Biotechnology / Health / Investing / Science / Venture capital

Venture capital firm Catalio Capital Management spins out of Camden Partners

Led by managing partners George Petrocheilos and R. Jacob Vogelstein, the firm will focus its investing on biomedical technology companies.

Catalio Capital cofounders R. Jacob Vogelstein and George Petrocheilos. (Courtesy photo)

Two Baltimore VCs are debuting Catalio Capital Management LP to invest in biomedical technology companies after spinning out of Inner Harbor-based growth equity firm Camden Partners.

The venture capital firm started as Camden’s Nexus division in 2016. With the spinout complete, it is now rebranding as Catalio — Greek for “catalyze” — and is led and wholly owned by managing partners George Petrocheilos, 28, and R. Jacob Vogelstein, 42.

Portfolio companies include Johns Hopkins University spinouts commercializing cancer testing breakthroughs, such as Thrive Earlier Detection Corp. and Personal Genome Diagnostics, as well as Baltimore medical device firms Sisu Global Health and eNeura.

“Our move to independence represents the natural evolution of our business, which has built a track record of investing in a variety of breakthrough biomedical technology companies around the globe,” Petrocheilos said in a statement. “Camden and its CEO, David Warnock, played a critical role in helping us create Nexus by providing the operating capital we needed to launch our first fund, and they have continued to support us over the past years as we have grown. We are grateful and thankful to David and Camden for the confidence and support they have shown and provided to us over the past four years.”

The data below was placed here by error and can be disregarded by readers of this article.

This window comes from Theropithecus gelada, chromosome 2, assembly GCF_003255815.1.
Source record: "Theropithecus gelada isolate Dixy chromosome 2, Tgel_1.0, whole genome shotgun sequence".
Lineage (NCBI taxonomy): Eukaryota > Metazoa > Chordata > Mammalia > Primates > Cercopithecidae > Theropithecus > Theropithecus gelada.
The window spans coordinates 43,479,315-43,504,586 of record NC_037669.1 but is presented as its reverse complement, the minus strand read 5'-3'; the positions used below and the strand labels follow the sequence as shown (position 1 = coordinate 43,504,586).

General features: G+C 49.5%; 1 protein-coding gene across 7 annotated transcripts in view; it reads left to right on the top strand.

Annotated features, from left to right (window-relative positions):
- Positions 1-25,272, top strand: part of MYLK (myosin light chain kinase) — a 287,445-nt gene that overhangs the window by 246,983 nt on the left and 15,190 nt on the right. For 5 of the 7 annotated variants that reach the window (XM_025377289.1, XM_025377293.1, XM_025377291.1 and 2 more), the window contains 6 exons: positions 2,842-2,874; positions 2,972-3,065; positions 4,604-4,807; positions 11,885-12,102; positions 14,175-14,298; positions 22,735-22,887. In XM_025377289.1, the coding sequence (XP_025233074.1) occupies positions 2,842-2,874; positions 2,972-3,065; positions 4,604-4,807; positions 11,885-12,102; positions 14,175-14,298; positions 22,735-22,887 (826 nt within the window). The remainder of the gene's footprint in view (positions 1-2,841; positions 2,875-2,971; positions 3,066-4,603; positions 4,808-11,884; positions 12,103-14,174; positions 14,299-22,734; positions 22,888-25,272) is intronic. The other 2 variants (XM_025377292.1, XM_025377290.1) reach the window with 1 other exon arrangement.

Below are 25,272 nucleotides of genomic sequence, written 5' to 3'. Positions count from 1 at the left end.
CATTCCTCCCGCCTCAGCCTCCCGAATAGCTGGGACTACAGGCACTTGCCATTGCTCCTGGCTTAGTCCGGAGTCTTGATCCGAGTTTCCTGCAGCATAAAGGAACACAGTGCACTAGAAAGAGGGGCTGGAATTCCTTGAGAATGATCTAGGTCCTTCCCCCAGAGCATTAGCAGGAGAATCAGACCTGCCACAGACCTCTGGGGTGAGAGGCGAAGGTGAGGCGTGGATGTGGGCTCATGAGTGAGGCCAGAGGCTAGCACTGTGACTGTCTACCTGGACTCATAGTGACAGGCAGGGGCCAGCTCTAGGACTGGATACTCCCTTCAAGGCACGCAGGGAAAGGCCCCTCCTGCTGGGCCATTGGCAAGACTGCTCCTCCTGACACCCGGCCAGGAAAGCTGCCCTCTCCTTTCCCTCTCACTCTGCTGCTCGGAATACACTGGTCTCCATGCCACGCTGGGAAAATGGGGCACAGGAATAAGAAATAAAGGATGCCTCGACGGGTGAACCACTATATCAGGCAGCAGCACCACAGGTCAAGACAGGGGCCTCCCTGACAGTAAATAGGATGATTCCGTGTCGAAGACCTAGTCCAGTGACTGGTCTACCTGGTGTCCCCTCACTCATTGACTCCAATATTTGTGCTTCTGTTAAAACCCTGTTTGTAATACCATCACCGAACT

Key members of the team are also continuing with Catalio. These include Tom V. Brooks, who is general partner. Brooks served in executive roles at Baltimore-based Constellation Energy and was a senior member of the team that developed the domestic power business at noted investment banking firm Goldman Sachs. Serving as chairman is Edward J. Mathias, who previously served as a partner and played a role in founding prominent D.C.-based asset management firm The Carlyle Group, and was a member of the management committee at Baltimore-based T. Rowe Price.

Catalio will also continue have a group of 25 venture partners, who are prominent researchers and scientists from institutions like Johns Hopkins, Harvard, Stanford and University of California San Francisco, and also have entrepreneurial experience starting at least two companies. They own a stake of the firm’s fund, and are active in referring companies that Catalio may invest in.

The firm’s investments will range across the spectrum of venture capital, ranging from early to growth stages.

“I believe the unique composition of our team at Catalio allows us to identify the next generation of breakthrough biomedical technology companies and catalyze their development from inception through IPO,” Vogelstein said.

The result of the spinout is a new venture capital firm in Baltimore, with a focus on investing in a category of technology where the region has noted strengths stemming from its leading researchers and institutions.

“Since its founding, Camden Partners has been dedicated to building impactful businesses in Baltimore, including companies such as Paragon Bioservices, Towne Park and Pinnacle Automotive,” said Warnock. “By spinning off Nexus, we hope to allow the platform access to additional capital and talent, as well as continue to make Baltimore a center for biopharma investing.”


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